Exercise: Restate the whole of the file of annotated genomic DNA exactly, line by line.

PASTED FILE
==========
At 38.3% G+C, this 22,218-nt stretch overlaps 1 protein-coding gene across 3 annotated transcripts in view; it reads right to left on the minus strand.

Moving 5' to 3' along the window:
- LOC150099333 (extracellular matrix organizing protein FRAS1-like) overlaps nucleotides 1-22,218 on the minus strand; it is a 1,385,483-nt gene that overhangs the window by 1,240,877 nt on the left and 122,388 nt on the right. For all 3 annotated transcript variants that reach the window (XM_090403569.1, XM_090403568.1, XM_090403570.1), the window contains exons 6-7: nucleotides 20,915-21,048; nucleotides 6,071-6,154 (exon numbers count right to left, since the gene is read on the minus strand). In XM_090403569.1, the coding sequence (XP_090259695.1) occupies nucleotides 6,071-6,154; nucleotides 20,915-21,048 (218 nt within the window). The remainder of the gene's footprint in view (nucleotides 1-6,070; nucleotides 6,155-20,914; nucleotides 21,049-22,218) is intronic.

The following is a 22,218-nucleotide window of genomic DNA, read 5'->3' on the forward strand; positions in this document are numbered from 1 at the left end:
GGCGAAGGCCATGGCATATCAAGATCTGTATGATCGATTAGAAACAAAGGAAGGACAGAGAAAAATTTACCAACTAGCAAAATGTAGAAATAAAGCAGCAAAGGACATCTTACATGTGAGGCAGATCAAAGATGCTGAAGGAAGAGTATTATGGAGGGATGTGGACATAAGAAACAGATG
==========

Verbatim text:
At 38.3% G+C, this 22,218-nt stretch overlaps 1 protein-coding gene across 3 annotated transcripts in view; it reads right to left on the minus strand.

Moving 5' to 3' along the window:
- LOC150099333 (extracellular matrix organizing protein FRAS1-like) overlaps nucleotides 1-22,218 on the minus strand; it is a 1,385,483-nt gene that overhangs the window by 1,240,877 nt on the left and 122,388 nt on the right. For all 3 annotated transcript variants that reach the window (XM_090403569.1, XM_090403568.1, XM_090403570.1), the window contains exons 6-7: nucleotides 20,915-21,048; nucleotides 6,071-6,154 (exon numbers count right to left, since the gene is read on the minus strand). In XM_090403569.1, the coding sequence (XP_090259695.1) occupies nucleotides 6,071-6,154; nucleotides 20,915-21,048 (218 nt within the window). The remainder of the gene's footprint in view (nucleotides 1-6,070; nucleotides 6,155-20,914; nucleotides 21,049-22,218) is intronic.

The following is a 22,218-nucleotide window of genomic DNA, read 5'->3' on the forward strand; positions in this document are numbered from 1 at the left end:
GGCGAAGGCCATGGCATATCAAGATCTGTATGATCGATTAGAAACAAAGGAAGGACAGAGAAAAATTTACCAACTAGCAAAATGTAGAAATAAAGCAGCAAAGGACATCTTACATGTGAGGCAGATCAAAGATGCTGAAGGAAGAGTATTATGGAGGGATGTGGACATAAGAAACAGATG